Agonist:A drug that binds to a receptor of a cell and triggers a response by the cell, mimicking the action of a naturally occurring substance.Antagonist:A chemical that acts within the body to reduce the physiological activity of another chemical substance or hormone.K.Radiation TherapyoRadiation therapy is usually reserved for people who have some tumor remaining after surgery and do not respond to medications. Because radiation leads to a slow lowering of GH and IGF-I levels, these patients often also receive medication to lower hormone levels. The full effect of this therapy may not occur for many years.oThe two types of radiation delivery are conventional and stereotactic. Conventional radiation delivery targets the tumor with external beams but can damage surrounding tissue. The treatment delivers small doses of radiation multiple times over 4 to 6 weeks, giving normal tissue time to heal between treatments.L.Which treatment for acromegaly is most effective?oIf the tumor has not yet invaded surrounding nonpituitary tissues, removal of the pituitary adenoma by an experienced neurosurgeon is usually the first choice. Even if a cure is not possible, surgery may be performed if the patient has symptoms of neurological problems such as loss of peripheral vision or cranial nerve problems. After surgery, hormone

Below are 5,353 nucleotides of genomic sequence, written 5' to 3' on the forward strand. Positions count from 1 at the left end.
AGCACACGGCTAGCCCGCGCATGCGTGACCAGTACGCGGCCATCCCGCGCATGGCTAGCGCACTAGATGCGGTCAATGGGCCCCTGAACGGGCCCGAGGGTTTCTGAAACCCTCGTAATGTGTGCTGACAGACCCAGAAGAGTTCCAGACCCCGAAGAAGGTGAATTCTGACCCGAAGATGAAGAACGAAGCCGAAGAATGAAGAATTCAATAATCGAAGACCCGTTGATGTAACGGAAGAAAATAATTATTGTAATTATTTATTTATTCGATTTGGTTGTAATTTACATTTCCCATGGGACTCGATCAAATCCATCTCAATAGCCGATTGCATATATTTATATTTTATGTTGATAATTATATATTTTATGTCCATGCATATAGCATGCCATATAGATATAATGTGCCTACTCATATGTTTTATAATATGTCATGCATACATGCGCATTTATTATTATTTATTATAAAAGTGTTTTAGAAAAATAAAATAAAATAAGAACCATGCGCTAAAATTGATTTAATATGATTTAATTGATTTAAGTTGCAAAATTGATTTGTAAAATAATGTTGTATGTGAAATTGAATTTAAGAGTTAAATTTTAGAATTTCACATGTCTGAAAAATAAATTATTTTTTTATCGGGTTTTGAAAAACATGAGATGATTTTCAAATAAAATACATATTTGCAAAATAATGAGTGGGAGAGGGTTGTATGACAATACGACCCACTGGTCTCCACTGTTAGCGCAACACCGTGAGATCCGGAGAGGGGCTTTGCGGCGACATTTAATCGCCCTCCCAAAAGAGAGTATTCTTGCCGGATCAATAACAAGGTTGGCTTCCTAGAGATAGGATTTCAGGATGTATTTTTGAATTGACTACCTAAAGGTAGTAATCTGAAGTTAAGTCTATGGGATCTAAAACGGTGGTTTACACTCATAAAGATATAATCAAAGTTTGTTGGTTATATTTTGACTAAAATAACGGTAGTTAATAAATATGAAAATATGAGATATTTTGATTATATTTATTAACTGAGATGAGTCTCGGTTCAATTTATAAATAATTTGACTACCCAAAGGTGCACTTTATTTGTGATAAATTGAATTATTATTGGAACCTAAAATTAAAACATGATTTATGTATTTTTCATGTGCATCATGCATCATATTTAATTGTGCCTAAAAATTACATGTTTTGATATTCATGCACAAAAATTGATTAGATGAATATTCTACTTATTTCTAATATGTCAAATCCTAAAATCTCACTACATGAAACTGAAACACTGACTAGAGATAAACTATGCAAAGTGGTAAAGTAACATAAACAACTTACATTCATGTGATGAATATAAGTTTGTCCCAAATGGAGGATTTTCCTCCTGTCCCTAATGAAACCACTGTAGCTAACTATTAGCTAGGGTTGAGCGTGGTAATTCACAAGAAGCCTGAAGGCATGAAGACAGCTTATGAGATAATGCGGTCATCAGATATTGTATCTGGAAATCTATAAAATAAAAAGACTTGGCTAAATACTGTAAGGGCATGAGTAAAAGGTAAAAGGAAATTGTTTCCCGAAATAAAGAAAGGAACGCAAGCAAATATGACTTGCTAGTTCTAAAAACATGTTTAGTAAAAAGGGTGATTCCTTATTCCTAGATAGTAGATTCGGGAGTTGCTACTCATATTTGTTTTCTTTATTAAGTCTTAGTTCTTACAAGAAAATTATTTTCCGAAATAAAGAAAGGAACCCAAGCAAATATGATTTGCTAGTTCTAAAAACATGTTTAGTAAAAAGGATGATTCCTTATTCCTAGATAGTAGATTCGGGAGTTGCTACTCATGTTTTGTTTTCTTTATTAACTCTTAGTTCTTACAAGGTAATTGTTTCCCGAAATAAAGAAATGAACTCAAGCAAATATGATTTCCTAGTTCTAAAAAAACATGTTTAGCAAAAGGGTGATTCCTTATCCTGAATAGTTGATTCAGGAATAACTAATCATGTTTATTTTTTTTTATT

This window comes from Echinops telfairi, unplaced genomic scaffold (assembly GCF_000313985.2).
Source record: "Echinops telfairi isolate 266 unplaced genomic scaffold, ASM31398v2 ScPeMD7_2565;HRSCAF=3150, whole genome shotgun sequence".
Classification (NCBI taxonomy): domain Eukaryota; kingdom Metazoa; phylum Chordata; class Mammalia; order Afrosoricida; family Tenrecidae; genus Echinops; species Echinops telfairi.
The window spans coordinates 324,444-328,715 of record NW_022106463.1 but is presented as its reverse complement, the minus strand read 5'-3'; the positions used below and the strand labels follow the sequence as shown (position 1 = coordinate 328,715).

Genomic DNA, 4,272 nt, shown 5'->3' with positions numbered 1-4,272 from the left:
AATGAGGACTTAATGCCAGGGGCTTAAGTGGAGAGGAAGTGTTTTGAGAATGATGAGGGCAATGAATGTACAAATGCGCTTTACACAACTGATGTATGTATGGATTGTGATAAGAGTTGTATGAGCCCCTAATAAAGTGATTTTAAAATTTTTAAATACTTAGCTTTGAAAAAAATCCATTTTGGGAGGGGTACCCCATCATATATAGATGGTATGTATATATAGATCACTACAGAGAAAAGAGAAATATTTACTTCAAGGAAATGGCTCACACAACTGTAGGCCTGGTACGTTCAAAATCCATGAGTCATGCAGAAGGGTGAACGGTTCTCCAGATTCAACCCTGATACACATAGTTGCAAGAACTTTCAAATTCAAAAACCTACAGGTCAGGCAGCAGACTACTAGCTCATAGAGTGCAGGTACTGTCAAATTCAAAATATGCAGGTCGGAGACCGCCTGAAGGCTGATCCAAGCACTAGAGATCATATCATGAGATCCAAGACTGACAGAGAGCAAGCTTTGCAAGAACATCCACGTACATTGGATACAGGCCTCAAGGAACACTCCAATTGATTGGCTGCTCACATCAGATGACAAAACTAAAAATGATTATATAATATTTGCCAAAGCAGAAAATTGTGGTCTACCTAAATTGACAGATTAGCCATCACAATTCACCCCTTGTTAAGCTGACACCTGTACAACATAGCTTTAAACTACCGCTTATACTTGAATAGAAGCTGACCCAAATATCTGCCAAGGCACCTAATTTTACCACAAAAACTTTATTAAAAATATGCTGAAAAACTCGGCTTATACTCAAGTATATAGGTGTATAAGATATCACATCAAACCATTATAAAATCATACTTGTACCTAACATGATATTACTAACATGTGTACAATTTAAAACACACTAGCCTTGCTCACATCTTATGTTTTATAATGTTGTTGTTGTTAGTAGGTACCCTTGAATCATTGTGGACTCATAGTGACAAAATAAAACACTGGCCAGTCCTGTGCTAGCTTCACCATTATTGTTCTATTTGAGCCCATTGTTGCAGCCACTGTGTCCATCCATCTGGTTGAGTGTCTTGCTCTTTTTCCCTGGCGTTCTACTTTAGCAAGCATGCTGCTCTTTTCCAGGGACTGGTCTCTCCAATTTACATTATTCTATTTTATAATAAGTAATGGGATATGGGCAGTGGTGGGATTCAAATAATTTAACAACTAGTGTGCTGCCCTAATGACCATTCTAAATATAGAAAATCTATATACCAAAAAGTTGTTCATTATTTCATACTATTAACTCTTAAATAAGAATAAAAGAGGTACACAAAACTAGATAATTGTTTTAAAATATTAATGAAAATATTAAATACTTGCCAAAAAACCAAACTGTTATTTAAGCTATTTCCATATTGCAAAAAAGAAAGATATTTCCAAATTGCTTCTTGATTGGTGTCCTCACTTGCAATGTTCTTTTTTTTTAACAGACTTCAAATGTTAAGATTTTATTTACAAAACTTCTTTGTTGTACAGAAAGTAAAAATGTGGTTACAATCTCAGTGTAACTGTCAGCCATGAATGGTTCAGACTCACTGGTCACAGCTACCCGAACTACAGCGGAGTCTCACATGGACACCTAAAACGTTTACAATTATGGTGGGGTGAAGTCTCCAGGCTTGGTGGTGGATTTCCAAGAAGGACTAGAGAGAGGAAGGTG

levels are measured to determine whether a cure has been achieved. This determination can take up to 8 weeks because IGF-I lasts a long time in the body's circulation. If cured, a patient must be monitored for a long time for increasing GH levels.M.Points to RememberAcromegaly is a hormonal disorder that results from too much growth hormone (GH) in the body.In most people with acromegaly, a benign tumor of the pituitary gland produces excess GH.Common features of acromegaly include abnormal growth of the hands and feet; bone growth in the face that leads to a protruding lower jaw and brow and an enlarged nasal bone; joint aches; thick, coarse, oily skin; and enlarged lips, nose, and tongue.Acromegaly can cause sleep apnea, fatigue and weakness, headaches, impaired vision, menstrual abnormalities in women, and erectile dysfunction in men.Acromegaly is diagnosed through a blood test. Magnetic resonance imaging (MRI) of the pituitary is then used to locate and detect the size of the tumor causing GH overproduction.The first line of treatment is usually surgical removal of the tumor. Medication or radiation may be used instead of or in addition to surgery.
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- Spring '14
- Nursing, Headaches, Nasal bone, Somatostatin, Pituitary adenoma